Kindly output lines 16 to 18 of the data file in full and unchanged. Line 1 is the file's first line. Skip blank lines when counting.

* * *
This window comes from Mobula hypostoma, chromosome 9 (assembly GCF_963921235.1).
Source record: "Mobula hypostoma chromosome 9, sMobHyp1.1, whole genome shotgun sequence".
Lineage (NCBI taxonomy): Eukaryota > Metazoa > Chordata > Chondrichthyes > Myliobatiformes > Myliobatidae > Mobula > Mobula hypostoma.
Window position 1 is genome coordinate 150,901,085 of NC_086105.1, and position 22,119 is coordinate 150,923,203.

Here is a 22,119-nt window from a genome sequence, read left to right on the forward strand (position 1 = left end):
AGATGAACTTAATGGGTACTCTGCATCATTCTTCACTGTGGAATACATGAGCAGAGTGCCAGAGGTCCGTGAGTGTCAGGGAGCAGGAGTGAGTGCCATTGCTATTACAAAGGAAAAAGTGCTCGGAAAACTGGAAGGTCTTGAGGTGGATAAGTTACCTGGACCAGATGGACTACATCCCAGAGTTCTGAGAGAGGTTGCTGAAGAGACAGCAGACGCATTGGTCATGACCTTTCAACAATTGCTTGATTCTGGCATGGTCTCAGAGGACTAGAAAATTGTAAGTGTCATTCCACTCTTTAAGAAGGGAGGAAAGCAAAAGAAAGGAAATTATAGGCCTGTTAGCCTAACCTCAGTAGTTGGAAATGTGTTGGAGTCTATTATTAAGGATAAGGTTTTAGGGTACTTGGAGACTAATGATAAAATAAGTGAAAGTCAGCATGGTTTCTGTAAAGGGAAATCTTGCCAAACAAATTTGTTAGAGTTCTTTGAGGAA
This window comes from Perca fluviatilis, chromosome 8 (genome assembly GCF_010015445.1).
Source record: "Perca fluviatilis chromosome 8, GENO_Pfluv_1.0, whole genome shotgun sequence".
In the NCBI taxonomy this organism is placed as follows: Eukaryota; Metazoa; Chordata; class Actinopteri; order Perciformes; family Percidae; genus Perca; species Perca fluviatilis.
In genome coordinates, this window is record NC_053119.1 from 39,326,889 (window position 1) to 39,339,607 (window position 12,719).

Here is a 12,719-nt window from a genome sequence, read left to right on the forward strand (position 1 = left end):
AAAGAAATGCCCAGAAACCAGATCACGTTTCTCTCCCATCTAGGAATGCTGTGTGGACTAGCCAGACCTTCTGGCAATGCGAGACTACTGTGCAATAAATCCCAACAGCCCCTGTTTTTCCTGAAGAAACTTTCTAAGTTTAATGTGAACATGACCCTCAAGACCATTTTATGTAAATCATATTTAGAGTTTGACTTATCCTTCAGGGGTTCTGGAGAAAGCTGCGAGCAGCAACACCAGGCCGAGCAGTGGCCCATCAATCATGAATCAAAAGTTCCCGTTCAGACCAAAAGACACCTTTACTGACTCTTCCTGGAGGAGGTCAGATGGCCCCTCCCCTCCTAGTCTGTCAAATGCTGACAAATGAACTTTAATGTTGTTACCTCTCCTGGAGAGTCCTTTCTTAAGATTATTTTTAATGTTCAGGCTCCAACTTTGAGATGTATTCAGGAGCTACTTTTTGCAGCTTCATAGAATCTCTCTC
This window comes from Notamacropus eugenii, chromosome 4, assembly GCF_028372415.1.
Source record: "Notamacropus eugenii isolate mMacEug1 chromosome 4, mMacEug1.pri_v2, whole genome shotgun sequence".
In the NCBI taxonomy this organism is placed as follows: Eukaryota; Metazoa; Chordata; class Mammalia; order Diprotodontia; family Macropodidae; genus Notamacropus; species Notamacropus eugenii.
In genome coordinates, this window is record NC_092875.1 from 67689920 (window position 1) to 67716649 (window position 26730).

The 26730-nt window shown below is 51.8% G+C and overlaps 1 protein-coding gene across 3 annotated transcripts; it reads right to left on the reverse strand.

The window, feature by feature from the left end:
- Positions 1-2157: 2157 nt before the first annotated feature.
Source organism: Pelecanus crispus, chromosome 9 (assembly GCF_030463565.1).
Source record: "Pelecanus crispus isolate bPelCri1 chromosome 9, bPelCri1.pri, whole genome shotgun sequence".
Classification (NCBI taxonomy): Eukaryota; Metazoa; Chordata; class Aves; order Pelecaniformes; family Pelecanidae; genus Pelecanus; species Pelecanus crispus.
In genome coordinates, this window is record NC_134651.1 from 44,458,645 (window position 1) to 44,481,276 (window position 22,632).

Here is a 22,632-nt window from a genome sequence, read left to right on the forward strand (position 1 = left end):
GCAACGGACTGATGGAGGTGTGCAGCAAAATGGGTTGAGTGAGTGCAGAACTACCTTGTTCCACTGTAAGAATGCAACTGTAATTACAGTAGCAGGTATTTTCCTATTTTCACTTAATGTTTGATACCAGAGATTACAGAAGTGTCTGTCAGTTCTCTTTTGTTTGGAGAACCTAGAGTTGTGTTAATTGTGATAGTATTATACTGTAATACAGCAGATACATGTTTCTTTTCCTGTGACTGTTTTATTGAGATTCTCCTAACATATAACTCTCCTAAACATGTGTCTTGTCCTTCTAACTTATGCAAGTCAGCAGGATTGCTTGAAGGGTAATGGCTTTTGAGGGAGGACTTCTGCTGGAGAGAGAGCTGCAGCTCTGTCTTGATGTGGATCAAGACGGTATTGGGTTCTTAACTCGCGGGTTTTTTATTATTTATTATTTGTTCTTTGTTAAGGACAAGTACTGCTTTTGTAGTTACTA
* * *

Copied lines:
In genome coordinates, this window is record NC_092875.1 from 67689920 (window position 1) to 67716649 (window position 26730).

The 26730-nt window shown below is 51.8% G+C and overlaps 1 protein-coding gene across 3 annotated transcripts; it reads right to left on the reverse strand.

The window, feature by feature from the left end: